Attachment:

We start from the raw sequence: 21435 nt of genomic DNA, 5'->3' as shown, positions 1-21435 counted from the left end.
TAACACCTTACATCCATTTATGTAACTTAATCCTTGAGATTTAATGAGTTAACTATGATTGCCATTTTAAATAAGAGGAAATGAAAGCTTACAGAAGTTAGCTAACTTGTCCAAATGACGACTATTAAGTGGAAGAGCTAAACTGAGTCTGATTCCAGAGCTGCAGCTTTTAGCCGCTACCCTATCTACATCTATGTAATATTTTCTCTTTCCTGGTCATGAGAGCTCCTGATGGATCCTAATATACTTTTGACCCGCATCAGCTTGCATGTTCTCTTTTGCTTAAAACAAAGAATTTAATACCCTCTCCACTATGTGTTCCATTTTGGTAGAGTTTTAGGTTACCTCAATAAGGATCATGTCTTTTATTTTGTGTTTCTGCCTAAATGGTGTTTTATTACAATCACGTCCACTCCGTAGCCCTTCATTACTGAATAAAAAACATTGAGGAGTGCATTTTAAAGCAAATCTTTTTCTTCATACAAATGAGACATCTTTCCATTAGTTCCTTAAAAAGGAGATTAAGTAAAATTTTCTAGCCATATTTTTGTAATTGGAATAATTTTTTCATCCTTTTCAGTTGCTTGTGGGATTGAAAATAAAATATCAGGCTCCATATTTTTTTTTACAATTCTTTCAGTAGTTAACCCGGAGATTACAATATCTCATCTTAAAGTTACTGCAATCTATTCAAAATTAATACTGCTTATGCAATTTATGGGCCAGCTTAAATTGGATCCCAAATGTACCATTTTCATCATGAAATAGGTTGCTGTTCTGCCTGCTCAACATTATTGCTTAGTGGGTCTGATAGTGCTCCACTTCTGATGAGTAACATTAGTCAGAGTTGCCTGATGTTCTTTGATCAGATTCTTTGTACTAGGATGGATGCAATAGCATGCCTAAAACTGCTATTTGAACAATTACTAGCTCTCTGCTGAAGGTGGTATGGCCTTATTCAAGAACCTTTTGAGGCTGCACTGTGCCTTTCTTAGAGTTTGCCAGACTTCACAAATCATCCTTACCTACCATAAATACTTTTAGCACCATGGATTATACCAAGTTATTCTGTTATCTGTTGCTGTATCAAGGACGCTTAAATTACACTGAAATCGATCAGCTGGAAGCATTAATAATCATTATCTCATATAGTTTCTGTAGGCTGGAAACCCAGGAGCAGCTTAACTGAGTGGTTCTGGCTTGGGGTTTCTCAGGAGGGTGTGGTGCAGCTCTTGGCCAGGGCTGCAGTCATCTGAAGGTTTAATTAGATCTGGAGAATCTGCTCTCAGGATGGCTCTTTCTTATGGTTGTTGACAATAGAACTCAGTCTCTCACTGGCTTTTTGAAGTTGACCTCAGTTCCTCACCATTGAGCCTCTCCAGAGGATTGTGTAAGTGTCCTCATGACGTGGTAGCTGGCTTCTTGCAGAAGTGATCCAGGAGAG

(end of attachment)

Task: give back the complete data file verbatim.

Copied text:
We start from the raw sequence: 21435 nt of genomic DNA, 5'->3' as shown, positions 1-21435 counted from the left end.
TAACACCTTACATCCATTTATGTAACTTAATCCTTGAGATTTAATGAGTTAACTATGATTGCCATTTTAAATAAGAGGAAATGAAAGCTTACAGAAGTTAGCTAACTTGTCCAAATGACGACTATTAAGTGGAAGAGCTAAACTGAGTCTGATTCCAGAGCTGCAGCTTTTAGCCGCTACCCTATCTACATCTATGTAATATTTTCTCTTTCCTGGTCATGAGAGCTCCTGATGGATCCTAATATACTTTTGACCCGCATCAGCTTGCATGTTCTCTTTTGCTTAAAACAAAGAATTTAATACCCTCTCCACTATGTGTTCCATTTTGGTAGAGTTTTAGGTTACCTCAATAAGGATCATGTCTTTTATTTTGTGTTTCTGCCTAAATGGTGTTTTATTACAATCACGTCCACTCCGTAGCCCTTCATTACTGAATAAAAAACATTGAGGAGTGCATTTTAAAGCAAATCTTTTTCTTCATACAAATGAGACATCTTTCCATTAGTTCCTTAAAAAGGAGATTAAGTAAAATTTTCTAGCCATATTTTTGTAATTGGAATAATTTTTTCATCCTTTTCAGTTGCTTGTGGGATTGAAAATAAAATATCAGGCTCCATATTTTTTTTTACAATTCTTTCAGTAGTTAACCCGGAGATTACAATATCTCATCTTAAAGTTACTGCAATCTATTCAAAATTAATACTGCTTATGCAATTTATGGGCCAGCTTAAATTGGATCCCAAATGTACCATTTTCATCATGAAATAGGTTGCTGTTCTGCCTGCTCAACATTATTGCTTAGTGGGTCTGATAGTGCTCCACTTCTGATGAGTAACATTAGTCAGAGTTGCCTGATGTTCTTTGATCAGATTCTTTGTACTAGGATGGATGCAATAGCATGCCTAAAACTGCTATTTGAACAATTACTAGCTCTCTGCTGAAGGTGGTATGGCCTTATTCAAGAACCTTTTGAGGCTGCACTGTGCCTTTCTTAGAGTTTGCCAGACTTCACAAATCATCCTTACCTACCATAAATACTTTTAGCACCATGGATTATACCAAGTTATTCTGTTATCTGTTGCTGTATCAAGGACGCTTAAATTACACTGAAATCGATCAGCTGGAAGCATTAATAATCATTATCTCATATAGTTTCTGTAGGCTGGAAACCCAGGAGCAGCTTAACTGAGTGGTTCTGGCTTGGGGTTTCTCAGGAGGGTGTGGTGCAGCTCTTGGCCAGGGCTGCAGTCATCTGAAGGTTTAATTAGATCTGGAGAATCTGCTCTCAGGATGGCTCTTTCTTATGGTTGTTGACAATAGAACTCAGTCTCTCACTGGCTTTTTGAAGTTGACCTCAGTTCCTCACCATTGAGCCTCTCCAGAGGATTGTGTAAGTGTCCTCATGACGTGGTAGCTGGCTTCTTGCAGAAGTGATCCAGGAGAG